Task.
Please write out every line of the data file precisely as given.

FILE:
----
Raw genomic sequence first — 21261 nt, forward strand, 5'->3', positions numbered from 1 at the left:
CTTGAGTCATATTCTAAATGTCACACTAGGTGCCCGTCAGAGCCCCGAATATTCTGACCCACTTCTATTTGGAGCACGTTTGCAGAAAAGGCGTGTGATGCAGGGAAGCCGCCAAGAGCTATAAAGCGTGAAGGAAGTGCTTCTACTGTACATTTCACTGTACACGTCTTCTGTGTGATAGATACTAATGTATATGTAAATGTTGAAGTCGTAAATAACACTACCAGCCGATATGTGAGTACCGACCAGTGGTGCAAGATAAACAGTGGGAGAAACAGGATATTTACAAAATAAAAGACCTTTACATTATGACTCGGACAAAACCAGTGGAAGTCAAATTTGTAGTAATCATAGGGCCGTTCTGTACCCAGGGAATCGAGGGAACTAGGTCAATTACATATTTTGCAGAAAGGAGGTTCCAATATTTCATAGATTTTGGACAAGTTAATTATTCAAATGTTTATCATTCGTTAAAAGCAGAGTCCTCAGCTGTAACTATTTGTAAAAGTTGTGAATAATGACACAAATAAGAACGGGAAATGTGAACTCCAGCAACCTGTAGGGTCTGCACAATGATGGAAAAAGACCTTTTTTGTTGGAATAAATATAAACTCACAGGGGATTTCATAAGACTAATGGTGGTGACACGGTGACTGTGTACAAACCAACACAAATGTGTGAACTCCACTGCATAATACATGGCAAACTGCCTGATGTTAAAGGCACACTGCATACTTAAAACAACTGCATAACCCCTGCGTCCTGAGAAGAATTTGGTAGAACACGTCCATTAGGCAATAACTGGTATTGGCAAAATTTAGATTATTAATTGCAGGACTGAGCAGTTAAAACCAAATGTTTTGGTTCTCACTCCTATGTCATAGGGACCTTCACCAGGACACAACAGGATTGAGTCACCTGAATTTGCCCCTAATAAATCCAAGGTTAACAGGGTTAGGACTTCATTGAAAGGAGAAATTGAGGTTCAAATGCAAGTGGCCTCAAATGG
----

Raw genomic sequence first — 21261 nt, forward strand, 5'->3', positions numbered from 1 at the left:
CTTGAGTCATATTCTAAATGTCACACTAGGTGCCCGTCAGAGCCCCGAATATTCTGACCCACTTCTATTTGGAGCACGTTTGCAGAAAAGGCGTGTGATGCAGGGAAGCCGCCAAGAGCTATAAAGCGTGAAGGAAGTGCTTCTACTGTACATTTCACTGTACACGTCTTCTGTGTGATAGATACTAATGTATATGTAAATGTTGAAGTCGTAAATAACACTACCAGCCGATATGTGAGTACCGACCAGTGGTGCAAGATAAACAGTGGGAGAAACAGGATATTTACAAAATAAAAGACCTTTACATTATGACTCGGACAAAACCAGTGGAAGTCAAATTTGTAGTAATCATAGGGCCGTTCTGTACCCAGGGAATCGAGGGAACTAGGTCAATTACATATTTTGCAGAAAGGAGGTTCCAATATTTCATAGATTTTGGACAAGTTAATTATTCAAATGTTTATCATTCGTTAAAAGCAGAGTCCTCAGCTGTAACTATTTGTAAAAGTTGTGAATAATGACACAAATAAGAACGGGAAATGTGAACTCCAGCAACCTGTAGGGTCTGCACAATGATGGAAAAAGACCTTTTTTGTTGGAATAAATATAAACTCACAGGGGATTTCATAAGACTAATGGTGGTGACACGGTGACTGTGTACAAACCAACACAAATGTGTGAACTCCACTGCATAATACATGGCAAACTGCCTGATGTTAAAGGCACACTGCATACTTAAAACAACTGCATAACCCCTGCGTCCTGAGAAGAATTTGGTAGAACACGTCCATTAGGCAATAACTGGTATTGGCAAAATTTAGATTATTAATTGCAGGACTGAGCAGTTAAAACCAAATGTTTTGGTTCTCACTCCTATGTCATAGGGACCTTCACCAGGACACAACAGGATTGAGTCACCTGAATTTGCCCCTAATAAATCCAAGGTTAACAGGGTTAGGACTTCATTGAAAGGAGAAATTGAGGTTCAAATGCAAGTGGCCTCAAATGG